This has not yet been etched in stone, and you know how frail stone can be in the hands of National Football League players. But the parochial bottom line of the longest, costliest and, until the basketball guys go out, dumbest strike in the history of sports has the Redskins in great shape for the playoffs.

Sorry, Joe Gibbs. You've been more frustrated than any of us over what amounts to half a season of inactivity, but the familiar pressure might as well come a few hours after that tentative settlement reached last night. With seven games left, four of them at home, your Redskins seem to have a two-game lead on five teams and a one-game lead on six more.

Eight teams in each conference make the playoffs.

The qualifier, that dratted seem, is necessary because tie-breaker procedures are not available. Probably, there will be ties, because only six of the 14 teams in each conference don't get to the playoffs. To be safe, just run it up on everybody. Even if you have a 30-point lead with 30 seconds left let the field goal kicker, and if memory serves it's still Mark Moseley, take a whack at anything possible.

Another thing: save those game plans you've been working on each of the lost eight weeks. One of them will come in handy after all, for a game among those missed will be rescheduled. According to the NFL, it will be played at RFK Stadium. An educated guess is that the opponent will be either the Cardinals, 49ers or Vikings, because the emphasis will be on conference play.

Because of the one already scheduled here Dec. 5, it is unlikely the other Dallas game will be played. Tex Schramm, Cowboys president, surely would nix any attempt to play both Redskins games on the road. That should please you. It's another of the endless irritations for those who simply want to see quality football.

The next folly will be Sunday, when the games are resumed. They will not be quite so sorry as the farces the players foisted on us Oct. 17 and 18; neither will they be worth the price of admission, for none of the 1,500 players has kept monk-like devotion to his craft.

They might be in wonderful physical condition, but not in decent -- perhaps even safe -- football shape. That would require hitting, and being hit, regularly, and not even the most mindless striker would risk a lengthy injury for nothing.

Expect a game somewhat tougher than touch, but not as rugged as Maryland-North Carolina. Expect Gene Upshaw to have negotiated better the last week than he will play the next. Early reports indicate he and the players lost the bargaining game.

Perhaps badly.

That seemed inevitable when the National Labor Relations Board refused the union's request to cite the league for bargaining in bad faith. Paul Martha, go-between in the final hectic hours, said the tentative contract totals $1.28 billion for four years. Management was offering $1.6 billion for five nearly two months ago.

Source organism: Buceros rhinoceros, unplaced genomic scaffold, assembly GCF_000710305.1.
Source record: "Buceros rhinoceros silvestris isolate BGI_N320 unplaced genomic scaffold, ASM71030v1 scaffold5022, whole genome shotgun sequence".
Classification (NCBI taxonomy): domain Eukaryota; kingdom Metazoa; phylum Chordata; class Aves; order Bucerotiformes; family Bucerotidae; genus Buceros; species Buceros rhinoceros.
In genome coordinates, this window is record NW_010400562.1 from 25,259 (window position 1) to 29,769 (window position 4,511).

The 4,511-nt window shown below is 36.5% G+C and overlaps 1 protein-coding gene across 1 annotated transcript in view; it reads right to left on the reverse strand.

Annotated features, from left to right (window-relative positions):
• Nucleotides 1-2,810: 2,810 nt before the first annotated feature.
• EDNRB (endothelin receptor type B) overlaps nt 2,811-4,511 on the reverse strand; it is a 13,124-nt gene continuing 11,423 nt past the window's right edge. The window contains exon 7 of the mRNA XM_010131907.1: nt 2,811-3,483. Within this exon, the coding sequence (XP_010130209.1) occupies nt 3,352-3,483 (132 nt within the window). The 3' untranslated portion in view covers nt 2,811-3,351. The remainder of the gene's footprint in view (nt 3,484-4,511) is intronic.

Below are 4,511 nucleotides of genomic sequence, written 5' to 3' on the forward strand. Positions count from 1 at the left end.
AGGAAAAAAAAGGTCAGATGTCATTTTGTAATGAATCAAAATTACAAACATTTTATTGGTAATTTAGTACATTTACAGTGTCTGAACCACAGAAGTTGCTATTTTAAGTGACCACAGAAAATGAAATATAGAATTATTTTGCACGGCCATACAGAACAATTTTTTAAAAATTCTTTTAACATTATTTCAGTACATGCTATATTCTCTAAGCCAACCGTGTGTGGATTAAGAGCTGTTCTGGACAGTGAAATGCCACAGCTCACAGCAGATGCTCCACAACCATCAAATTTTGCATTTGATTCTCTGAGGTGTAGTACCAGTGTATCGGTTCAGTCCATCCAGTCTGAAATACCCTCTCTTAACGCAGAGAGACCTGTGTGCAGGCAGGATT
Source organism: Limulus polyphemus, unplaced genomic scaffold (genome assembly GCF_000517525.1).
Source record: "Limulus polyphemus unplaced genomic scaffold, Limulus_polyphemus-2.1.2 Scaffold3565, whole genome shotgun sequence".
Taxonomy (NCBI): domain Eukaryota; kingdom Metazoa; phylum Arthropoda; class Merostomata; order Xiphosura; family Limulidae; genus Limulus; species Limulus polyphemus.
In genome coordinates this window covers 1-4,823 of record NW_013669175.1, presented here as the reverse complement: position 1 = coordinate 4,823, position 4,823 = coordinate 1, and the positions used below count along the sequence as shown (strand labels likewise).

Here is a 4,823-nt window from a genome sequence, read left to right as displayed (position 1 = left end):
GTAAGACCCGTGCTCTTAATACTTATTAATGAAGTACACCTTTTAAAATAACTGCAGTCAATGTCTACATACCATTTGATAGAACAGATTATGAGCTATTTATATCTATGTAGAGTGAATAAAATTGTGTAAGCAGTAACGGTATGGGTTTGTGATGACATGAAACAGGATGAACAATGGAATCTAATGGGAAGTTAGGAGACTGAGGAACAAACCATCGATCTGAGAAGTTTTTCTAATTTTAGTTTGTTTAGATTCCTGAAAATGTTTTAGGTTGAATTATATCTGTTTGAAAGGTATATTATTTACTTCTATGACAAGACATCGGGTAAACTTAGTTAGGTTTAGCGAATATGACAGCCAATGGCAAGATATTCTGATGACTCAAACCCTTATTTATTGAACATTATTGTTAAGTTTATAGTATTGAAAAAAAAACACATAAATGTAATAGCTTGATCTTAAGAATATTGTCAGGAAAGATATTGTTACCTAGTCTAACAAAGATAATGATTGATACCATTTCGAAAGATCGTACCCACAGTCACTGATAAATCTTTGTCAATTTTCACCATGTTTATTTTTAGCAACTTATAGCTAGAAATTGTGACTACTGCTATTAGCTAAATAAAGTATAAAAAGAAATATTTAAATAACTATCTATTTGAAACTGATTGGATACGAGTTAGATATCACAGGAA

"I am happy and elated," said the owners' man, Jack Donlan.

But enough money Xs and Os. Our minds already are too cluttered with that. What about the onfield ramifications of the alleged agreement? Which teams have been the luckiest, the ones the football gods seem to have touched?

The 2-0 Redskins surely are one such team.

Joe Washington, injured way back when the Dow was close to 900, apparently is mended. Or will be available for most of the stretch run, this sprint-car race of a season, if not Sunday against the Giants in the Meadowlands. Instead of playing much of the season without him, Gibbs will have him for almost all of it.

Also, the Redskins will be avoiding rugged road games in Dallas and Cincinnati. Still, any Redskin season that has the home opener three days after Thanksgiving will be memorable for the wrong reasons.

NFL thinkers very likely have been about as sensible as possible in seeing the season to its conclusion. Giving extraordinary weight to the playoffs seems reasonable, because the regular season stopped being credible long ago.

Pete Rozelle said that even before the truce.

"I used to say," the commissioner said, "that it would take 13 games, certainly no less than 12, to make a credible season. Now we're down to no more than 10, and I still feel the way I did before. We are far from a credible season now."

In an ideal world, the owners and players would chuck the regular season entirely and begin the playoffs Sunday. They would arrange some sort of double-elimination tournament that would give every team a playoff spot. Because the strike was unfair to everybody, everybody would have a chance at the Super Bowl.

Records until now would count.

The playoffs would start immediately, with a shotgun start.

What reality offers is watered-down games. Just when the country was kicking its NFL habit; just when we were adjusting nicely to no Redskins each weekend; just when we were realizing the NFL was okay but not one of the necessities of life, like railroads and pretzels.